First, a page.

The Federal Court ruled on January 24, 2007 that Novopharm's generic version of CELEBREX, a blockbuster drug used to relieve pain and inflammation, did not infringe on Pfizer's basic patent for the drug because it was invalid. G.D. Searle & Co. v. Novopharm Ltd.,  F.C.J. No. 120 was the first case to fully consider a patent applicant's obligation to respond in “good faith” to requisitions made by the Patent Office. The “good faith” requirement was introduced in the Patent Act in 1996.
According to the Federal Court, Pfizer's patent was invalid because the applicant for the patent had not acted in good faith when it failed to disclose material information affecting the invention's patentability in response to a requisition from the Patent Office. The patent was also invalid because the medicinal ingredient in CELEBREX, celecoxib, was an obvious variant of a previously known compound.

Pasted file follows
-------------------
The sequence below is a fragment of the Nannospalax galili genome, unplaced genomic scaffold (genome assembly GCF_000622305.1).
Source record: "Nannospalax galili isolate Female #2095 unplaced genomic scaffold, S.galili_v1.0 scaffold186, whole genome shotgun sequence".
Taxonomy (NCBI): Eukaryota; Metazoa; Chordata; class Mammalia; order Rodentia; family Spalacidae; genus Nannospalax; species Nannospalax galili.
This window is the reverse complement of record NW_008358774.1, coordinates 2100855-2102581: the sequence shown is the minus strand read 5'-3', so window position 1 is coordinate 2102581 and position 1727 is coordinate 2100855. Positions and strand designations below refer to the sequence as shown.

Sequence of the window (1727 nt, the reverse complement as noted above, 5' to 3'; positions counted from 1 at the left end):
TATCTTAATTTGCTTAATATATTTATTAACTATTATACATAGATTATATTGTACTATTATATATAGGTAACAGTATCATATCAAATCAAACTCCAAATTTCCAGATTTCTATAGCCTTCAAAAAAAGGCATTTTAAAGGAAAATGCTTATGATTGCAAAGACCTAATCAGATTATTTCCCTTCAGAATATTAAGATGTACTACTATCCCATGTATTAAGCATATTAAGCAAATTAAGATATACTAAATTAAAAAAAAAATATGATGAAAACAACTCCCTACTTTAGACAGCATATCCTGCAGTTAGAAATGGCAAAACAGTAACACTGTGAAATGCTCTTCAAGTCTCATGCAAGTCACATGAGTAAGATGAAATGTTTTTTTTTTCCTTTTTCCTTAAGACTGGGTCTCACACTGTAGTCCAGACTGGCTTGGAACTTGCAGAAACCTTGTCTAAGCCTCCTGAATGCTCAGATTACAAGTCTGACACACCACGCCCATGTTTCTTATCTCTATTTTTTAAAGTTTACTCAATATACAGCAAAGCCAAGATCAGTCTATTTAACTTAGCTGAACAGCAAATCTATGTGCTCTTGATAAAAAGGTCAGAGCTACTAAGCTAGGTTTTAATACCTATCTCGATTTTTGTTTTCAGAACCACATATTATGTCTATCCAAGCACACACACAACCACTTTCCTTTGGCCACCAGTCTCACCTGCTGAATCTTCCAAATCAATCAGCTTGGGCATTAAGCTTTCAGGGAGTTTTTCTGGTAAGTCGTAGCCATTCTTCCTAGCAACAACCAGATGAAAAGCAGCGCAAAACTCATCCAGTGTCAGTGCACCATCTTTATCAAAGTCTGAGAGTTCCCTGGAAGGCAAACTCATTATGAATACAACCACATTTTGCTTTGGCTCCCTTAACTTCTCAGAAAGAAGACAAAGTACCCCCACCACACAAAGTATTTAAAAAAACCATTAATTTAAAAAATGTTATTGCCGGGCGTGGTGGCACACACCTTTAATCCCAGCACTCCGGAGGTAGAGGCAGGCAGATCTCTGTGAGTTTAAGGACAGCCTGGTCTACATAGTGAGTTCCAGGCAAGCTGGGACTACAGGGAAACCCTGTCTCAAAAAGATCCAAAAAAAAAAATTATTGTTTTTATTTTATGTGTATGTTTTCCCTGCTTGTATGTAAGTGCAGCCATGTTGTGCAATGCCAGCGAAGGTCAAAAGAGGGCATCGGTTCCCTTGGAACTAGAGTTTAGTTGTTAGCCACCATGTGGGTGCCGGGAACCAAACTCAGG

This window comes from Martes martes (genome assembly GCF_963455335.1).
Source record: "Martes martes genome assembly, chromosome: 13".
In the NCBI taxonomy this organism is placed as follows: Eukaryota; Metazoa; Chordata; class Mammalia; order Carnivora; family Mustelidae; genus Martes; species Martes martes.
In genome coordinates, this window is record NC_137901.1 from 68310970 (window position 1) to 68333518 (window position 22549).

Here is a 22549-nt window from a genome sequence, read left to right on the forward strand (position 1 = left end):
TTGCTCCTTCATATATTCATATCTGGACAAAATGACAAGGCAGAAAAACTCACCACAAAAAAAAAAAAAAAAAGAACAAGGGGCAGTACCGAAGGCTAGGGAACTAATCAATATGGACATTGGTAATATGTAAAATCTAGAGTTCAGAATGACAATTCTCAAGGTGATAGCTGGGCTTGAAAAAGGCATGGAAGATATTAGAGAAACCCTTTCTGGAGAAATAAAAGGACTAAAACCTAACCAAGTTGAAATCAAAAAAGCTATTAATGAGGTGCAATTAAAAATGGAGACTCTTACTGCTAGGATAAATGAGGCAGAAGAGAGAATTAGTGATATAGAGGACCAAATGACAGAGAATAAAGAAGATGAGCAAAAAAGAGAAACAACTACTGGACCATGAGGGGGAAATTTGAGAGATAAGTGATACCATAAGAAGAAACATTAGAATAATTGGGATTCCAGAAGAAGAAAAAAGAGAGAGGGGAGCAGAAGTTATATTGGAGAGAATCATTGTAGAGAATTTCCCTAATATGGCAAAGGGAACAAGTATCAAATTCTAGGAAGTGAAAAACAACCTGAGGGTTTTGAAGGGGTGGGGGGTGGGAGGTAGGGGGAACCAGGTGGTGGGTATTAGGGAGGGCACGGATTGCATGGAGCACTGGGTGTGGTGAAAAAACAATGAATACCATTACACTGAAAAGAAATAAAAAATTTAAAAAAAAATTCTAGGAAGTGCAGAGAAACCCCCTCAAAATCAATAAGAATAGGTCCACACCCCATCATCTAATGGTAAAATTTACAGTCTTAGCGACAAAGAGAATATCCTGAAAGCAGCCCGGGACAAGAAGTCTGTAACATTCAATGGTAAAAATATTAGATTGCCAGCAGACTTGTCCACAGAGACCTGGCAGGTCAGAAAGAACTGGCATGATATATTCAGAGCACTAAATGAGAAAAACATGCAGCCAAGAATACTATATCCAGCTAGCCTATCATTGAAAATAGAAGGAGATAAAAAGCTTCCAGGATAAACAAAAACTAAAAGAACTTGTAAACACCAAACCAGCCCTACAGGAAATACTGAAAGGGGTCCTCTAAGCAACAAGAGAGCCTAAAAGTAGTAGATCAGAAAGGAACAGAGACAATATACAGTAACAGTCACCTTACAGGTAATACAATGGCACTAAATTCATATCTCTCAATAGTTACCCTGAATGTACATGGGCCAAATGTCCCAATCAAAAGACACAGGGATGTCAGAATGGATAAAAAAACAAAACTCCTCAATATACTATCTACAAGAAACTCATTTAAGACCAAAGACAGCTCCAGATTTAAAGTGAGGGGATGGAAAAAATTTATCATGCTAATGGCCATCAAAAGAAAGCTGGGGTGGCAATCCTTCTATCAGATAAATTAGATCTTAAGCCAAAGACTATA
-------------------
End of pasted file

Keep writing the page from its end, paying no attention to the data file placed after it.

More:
John Rook, Dino Clarizio, Martin Kratz, Irene Bridger and Dominique Hussey of Bennett Jones LLP represented the respondent Novopharm.
Robert MacFarlane and Christine Pallotta of Bereskin & Parr represented the applicants G.D. Searle and Pfizer.